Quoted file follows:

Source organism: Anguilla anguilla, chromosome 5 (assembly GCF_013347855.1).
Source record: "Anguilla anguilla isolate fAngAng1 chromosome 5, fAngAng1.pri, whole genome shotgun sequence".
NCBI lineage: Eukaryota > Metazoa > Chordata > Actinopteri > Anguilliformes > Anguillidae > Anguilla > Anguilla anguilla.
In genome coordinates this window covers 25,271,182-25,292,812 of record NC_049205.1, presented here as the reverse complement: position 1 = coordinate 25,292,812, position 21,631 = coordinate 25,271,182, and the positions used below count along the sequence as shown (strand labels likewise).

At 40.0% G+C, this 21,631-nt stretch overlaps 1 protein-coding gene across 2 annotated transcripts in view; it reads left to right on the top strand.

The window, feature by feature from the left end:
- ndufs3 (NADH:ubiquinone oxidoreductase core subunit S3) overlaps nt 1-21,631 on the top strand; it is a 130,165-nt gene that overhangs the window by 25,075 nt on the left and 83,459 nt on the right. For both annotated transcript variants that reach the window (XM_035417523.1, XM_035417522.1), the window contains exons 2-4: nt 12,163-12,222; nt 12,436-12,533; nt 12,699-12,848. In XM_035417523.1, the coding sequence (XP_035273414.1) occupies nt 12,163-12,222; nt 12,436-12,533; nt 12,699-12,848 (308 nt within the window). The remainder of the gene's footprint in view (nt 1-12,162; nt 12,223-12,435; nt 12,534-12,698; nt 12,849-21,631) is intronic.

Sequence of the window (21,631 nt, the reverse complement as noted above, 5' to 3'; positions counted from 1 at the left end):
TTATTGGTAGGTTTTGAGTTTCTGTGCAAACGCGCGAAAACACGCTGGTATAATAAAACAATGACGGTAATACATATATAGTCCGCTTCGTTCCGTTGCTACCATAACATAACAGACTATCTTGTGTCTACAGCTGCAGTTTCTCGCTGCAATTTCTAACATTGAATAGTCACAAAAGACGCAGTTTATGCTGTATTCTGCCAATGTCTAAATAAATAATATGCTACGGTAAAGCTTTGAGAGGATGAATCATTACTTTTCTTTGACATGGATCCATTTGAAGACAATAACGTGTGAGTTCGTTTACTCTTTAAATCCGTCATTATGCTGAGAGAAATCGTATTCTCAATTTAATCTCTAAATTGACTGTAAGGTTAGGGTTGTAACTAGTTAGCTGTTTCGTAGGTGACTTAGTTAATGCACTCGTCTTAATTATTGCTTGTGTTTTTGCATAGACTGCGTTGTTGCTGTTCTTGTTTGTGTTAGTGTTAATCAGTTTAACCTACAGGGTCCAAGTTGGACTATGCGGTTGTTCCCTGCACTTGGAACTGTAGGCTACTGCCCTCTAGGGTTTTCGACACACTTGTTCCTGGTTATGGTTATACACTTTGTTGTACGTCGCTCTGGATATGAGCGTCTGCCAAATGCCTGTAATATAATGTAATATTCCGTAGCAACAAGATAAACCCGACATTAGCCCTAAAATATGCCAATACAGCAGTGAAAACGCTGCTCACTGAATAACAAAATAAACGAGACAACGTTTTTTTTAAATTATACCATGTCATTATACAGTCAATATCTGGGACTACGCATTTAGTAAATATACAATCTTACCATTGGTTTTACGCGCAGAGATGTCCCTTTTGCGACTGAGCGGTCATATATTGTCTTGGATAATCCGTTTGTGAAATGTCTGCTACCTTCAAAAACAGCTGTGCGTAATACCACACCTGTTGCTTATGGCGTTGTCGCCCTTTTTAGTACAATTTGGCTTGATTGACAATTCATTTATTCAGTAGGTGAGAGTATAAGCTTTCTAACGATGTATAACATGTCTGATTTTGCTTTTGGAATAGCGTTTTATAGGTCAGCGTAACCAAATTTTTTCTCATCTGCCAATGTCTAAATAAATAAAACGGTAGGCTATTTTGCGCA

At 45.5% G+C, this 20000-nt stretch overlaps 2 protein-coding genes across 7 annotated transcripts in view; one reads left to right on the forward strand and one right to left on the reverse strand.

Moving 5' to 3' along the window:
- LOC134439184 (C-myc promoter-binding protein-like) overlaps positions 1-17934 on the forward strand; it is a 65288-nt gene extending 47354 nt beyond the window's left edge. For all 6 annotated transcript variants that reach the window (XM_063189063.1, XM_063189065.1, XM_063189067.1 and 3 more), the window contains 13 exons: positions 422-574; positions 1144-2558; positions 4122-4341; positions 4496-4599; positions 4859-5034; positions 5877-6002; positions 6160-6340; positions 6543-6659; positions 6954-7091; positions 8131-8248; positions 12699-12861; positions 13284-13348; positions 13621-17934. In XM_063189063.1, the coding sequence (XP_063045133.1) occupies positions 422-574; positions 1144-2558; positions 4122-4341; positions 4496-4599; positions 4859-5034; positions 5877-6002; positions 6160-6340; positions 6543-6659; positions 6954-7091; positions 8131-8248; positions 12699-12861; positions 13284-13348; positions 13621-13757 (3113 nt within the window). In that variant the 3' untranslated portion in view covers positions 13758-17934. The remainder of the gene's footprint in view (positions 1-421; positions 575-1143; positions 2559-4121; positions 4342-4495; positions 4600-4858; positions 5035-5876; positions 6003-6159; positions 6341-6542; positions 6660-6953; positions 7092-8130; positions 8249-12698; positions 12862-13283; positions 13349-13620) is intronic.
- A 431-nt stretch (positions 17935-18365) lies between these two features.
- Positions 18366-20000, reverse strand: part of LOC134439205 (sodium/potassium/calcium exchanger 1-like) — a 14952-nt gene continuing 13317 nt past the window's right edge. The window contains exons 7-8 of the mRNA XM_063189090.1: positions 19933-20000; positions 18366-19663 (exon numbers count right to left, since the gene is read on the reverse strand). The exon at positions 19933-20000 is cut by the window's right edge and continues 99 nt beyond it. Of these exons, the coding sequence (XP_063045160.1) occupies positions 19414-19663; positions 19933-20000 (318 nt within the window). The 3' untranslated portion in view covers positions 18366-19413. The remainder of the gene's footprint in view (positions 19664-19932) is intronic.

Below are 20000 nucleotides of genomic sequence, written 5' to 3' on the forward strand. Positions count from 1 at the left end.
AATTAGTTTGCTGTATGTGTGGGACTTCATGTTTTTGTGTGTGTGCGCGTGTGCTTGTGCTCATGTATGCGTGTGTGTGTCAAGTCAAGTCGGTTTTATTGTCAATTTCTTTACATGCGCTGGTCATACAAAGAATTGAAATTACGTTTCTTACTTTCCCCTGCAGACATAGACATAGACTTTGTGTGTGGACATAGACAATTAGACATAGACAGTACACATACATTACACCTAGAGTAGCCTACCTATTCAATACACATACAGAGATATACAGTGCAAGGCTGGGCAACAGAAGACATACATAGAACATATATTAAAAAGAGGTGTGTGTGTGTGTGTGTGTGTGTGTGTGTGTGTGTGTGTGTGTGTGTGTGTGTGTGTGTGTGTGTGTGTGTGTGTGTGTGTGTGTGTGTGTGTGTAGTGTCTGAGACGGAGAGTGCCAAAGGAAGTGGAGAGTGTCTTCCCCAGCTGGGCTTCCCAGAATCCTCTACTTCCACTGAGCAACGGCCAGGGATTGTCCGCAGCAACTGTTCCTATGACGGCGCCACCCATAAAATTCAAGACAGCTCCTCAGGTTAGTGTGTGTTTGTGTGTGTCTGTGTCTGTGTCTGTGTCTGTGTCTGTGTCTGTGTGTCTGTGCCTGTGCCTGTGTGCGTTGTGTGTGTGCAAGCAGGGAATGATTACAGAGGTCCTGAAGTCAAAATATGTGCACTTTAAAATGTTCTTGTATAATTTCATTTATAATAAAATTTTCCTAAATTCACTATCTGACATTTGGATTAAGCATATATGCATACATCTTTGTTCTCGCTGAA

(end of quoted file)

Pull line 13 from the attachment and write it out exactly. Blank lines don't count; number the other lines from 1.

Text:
- A 431-nt stretch (positions 17935-18365) lies between these two features.